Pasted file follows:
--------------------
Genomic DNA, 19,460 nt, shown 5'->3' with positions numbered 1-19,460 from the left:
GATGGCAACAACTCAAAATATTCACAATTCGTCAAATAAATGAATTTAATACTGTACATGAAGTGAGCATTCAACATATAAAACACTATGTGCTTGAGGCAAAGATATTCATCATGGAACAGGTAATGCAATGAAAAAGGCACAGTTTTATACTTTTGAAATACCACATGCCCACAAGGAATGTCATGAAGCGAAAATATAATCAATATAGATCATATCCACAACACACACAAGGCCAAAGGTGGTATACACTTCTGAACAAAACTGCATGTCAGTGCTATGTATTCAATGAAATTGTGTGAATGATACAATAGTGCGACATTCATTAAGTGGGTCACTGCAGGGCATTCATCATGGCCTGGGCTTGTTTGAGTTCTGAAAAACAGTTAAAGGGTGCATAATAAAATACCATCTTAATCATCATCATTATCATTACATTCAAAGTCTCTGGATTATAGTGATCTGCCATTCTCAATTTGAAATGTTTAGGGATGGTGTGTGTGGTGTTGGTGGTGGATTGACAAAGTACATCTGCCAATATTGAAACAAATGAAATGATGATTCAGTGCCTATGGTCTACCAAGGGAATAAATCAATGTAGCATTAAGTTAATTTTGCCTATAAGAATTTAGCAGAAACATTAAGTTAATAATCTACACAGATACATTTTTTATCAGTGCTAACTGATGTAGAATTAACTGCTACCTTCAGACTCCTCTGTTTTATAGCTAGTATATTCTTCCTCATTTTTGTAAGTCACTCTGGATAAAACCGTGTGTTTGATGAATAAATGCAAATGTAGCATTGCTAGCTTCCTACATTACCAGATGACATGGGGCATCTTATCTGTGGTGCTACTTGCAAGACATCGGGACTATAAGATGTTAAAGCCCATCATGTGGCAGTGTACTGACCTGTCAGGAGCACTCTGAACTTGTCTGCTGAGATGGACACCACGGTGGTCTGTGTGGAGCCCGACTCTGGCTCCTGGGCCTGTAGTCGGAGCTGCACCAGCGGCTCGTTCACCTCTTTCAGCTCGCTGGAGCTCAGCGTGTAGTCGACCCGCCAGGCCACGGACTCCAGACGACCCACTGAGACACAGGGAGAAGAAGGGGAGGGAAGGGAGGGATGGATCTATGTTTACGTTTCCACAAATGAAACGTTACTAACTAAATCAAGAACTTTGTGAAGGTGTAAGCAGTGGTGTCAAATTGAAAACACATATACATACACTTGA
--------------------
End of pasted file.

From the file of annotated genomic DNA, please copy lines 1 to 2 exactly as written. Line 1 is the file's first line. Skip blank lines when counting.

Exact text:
Genomic DNA, 19,460 nt, shown 5'->3' with positions numbered 1-19,460 from the left:
GATGGCAACAACTCAAAATATTCACAATTCGTCAAATAAATGAATTTAATACTGTACATGAAGTGAGCATTCAACATATAAAACACTATGTGCTTGAGGCAAAGATATTCATCATGGAACAGGTAATGCAATGAAAAAGGCACAGTTTTATACTTTTGAAATACCACATGCCCACAAGGAATGTCATGAAGCGAAAATATAATCAATATAGATCATATCCACAACACACACAAGGCCAAAGGTGGTATACACTTCTGAACAAAACTGCATGTCAGTGCTATGTATTCAATGAAATTGTGTGAATGATACAATAGTGCGACATTCATTAAGTGGGTCACTGCAGGGCATTCATCATGGCCTGGGCTTGTTTGAGTTCTGAAAAACAGTTAAAGGGTGCATAATAAAATACCATCTTAATCATCATCATTATCATTACATTCAAAGTCTCTGGATTATAGTGATCTGCCATTCTCAATTTGAAATGTTTAGGGATGGTGTGTGTGGTGTTGGTGGTGGATTGACAAAGTACATCTGCCAATATTGAAACAAATGAAATGATGATTCAGTGCCTATGGTCTACCAAGGGAATAAATCAATGTAGCATTAAGTTAATTTTGCCTATAAGAATTTAGCAGAAACATTAAGTTAATAATCTACACAGATACATTTTTTATCAGTGCTAACTGATGTAGAATTAACTGCTACCTTCAGACTCCTCTGTTTTATAGCTAGTATATTCTTCCTCATTTTTGTAAGTCACTCTGGATAAAACCGTGTGTTTGATGAATAAATGCAAATGTAGCATTGCTAGCTTCCTACATTACCAGATGACATGGGGCATCTTATCTGTGGTGCTACTTGCAAGACATCGGGACTATAAGATGTTAAAGCCCATCATGTGGCAGTGTACTGACCTGTCAGGAGCACTCTGAACTTGTCTGCTGAGATGGACACCACGGTGGTCTGTGTGGAGCCCGACTCTGGCTCCTGGGCCTGTAGTCGGAGCTGCACCAGCGGCTCGTTCACCTCTTTCAGCTCGCTGGAGCTCAGCGTGTAGTCGACCCGCCAGGCCACGGACTCCAGACGACCCACTGAGACACAGGGAGAAGAAGGGGAGGGAAGGGAGGGATGGATCTATGTTTACGTTTCCACAAATGAAACGTTACTAACTAAATCAAGAACTTTGTGAAGGTGTAAGCAGTGGTGTCAAATTGAAAACACATATACATACACTTGA